Tom Thomson painting turns up at yard sale
YOU usually don’t find Tom Thomson paintings at a yard sale.
But one may have turned up recently, along with a watercolour by Group of Seven member Frederick Horsman Varley.
The lucky buyer walked away with two paintings for $100, then took them to Maynard’s Auctions in Vancouver. Maynard’s is putting the painting up for auction May 16, with an estimate of $150,000 to $250,000.
The man who discovered the paintings doesn’t want to go public, but Kate Bellringer of Maynard’s says he’s a “regular guy” who said he purchased the paintings on “an impulse.”
He brought them into Maynard’s in January in a shopping bag. Bellringer thought the Thomson looked real, but checked it out before putting it up for sale.
“I contacted local experts, and ex- perts across Canada,” she said. “I even took the painting across the country to Toronto. The consensus among experts that have seen the painting is that it is authentic, and that it is a Tom Thomson.”
She declined to identify the experts whom she consulted, but said they thought it was painted in the spring or summer of 1915.
Canada’s foremost Thomson expert, Joan Murray, declined to talk about the painting when contacted Thursday.
One of Vancouver’s top art dealers, Torben Kristiansen of the Art Emporium, said he hadn’t seen the painting in person, but is somewhat skeptical about it.
“This is not like a Thomson that I’ve ever seen, and I’ve seen dozens of them over the years,” said Kristiansen.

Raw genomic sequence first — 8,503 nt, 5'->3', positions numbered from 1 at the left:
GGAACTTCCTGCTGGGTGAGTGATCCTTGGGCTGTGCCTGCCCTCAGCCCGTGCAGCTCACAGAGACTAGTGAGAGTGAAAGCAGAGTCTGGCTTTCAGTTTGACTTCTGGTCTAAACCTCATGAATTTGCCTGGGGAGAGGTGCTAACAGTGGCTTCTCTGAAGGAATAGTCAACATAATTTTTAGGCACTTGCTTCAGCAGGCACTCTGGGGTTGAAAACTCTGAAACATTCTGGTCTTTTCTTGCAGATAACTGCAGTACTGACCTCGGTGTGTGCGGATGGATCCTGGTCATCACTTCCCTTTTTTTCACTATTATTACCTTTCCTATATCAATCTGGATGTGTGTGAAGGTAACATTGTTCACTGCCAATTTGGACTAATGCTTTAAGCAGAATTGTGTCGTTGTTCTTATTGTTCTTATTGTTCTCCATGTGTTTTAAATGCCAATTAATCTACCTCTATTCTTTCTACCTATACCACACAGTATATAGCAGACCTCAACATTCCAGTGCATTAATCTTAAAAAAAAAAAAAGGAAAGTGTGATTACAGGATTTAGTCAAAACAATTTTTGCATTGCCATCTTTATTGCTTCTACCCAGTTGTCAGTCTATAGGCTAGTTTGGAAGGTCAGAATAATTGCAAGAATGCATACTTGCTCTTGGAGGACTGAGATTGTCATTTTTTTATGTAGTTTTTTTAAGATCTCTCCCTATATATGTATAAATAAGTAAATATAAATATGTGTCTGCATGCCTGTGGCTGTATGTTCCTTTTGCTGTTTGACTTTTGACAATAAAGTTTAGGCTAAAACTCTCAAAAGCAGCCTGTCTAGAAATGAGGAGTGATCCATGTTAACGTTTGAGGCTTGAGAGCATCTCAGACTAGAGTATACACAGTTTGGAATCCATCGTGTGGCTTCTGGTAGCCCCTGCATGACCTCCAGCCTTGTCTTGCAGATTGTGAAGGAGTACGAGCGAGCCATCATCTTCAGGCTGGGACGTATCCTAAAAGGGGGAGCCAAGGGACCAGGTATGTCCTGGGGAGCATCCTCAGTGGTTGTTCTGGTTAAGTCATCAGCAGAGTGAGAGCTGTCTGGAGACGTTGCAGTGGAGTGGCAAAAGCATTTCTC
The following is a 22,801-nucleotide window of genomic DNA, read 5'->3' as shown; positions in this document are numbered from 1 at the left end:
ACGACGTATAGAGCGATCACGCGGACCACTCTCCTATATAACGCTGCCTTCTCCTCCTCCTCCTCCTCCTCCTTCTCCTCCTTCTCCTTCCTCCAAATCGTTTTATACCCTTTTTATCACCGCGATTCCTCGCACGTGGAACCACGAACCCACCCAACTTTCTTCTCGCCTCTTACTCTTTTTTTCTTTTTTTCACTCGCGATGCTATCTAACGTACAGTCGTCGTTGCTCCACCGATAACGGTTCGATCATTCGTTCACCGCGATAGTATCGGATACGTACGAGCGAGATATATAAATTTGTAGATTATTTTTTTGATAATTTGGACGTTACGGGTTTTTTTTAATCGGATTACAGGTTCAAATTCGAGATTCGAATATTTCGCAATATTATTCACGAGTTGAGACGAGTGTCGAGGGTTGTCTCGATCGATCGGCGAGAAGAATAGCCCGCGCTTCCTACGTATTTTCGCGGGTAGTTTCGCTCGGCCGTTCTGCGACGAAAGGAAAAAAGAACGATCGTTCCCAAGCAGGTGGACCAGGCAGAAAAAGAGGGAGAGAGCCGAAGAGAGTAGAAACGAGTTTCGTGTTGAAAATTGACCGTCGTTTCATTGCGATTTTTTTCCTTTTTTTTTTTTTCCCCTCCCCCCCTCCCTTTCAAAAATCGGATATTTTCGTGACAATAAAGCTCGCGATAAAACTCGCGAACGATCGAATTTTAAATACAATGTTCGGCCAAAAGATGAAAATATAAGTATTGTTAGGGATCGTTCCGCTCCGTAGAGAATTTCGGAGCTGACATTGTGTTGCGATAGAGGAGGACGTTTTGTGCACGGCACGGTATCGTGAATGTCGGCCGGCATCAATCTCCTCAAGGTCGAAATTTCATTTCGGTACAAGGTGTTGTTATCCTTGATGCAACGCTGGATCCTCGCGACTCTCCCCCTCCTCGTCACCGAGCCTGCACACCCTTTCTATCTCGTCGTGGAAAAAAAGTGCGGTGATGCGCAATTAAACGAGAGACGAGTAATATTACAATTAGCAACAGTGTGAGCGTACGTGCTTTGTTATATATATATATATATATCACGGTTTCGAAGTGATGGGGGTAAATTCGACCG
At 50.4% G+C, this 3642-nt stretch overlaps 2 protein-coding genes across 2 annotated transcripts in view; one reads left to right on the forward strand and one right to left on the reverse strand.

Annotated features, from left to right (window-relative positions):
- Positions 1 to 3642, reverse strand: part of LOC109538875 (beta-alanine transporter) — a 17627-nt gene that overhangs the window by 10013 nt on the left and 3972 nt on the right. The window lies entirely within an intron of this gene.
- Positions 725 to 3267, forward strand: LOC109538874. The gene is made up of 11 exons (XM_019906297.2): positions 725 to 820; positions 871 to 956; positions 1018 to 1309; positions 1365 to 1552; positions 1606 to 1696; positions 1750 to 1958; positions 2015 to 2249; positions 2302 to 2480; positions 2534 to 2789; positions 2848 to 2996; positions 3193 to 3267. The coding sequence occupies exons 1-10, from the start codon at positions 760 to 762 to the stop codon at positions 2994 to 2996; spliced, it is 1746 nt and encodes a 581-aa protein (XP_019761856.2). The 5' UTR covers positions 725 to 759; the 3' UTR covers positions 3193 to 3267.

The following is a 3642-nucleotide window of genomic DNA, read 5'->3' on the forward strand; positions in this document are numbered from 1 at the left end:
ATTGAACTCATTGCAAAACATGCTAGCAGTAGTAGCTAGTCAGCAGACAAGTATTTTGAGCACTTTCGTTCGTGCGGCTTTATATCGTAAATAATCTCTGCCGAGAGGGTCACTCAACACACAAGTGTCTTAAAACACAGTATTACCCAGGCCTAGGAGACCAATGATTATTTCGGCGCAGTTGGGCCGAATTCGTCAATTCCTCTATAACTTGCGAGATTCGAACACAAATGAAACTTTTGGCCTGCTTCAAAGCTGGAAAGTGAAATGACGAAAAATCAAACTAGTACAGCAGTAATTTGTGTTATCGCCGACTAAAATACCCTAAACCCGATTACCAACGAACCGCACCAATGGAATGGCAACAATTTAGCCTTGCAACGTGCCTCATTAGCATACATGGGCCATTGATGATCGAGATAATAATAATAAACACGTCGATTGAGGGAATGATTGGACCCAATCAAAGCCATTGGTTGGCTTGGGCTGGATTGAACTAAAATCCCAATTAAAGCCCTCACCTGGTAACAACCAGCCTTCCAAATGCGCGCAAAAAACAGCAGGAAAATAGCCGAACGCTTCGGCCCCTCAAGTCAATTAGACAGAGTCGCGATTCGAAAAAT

Kristiansen said fakes crop up every now and again.
The Thomson painting at Maynard’s is a small oil-on-board sketch measuring about eight by 11 inches. It depicts a hilly shoreline along a lake, topped by a swirling mass of clouds coloured blue, pink, purple and white.
“I think it was probably painted from his canoe, because there’s no fore- ground,” said Bellringer. “He’s out on this placid lake, and it looks like it’s just after sunrise to me.”
It didn’t have a frame when it came in to Maynard’s, and Thomson’s name is barely legible in the right-hand corner.
“It’s a partial signature,” said Bellringer. “You can see T-o-m, and then the Thomson is a little harder to make out. We had the painting cleaned, and the conservator said that it appeared someone had cleaned the painting (earlier) who was less experienced, and that could be why part of the signature has been removed.”
Thomson drowned in 1917 after only painting for a few years, so his work is quite rare.
Heffel auction house holds the record sale price for a Thomson painting: $2,749,500 for the 1917 sketch, Early Spring, Canoe Lake.
Thomson painting in question.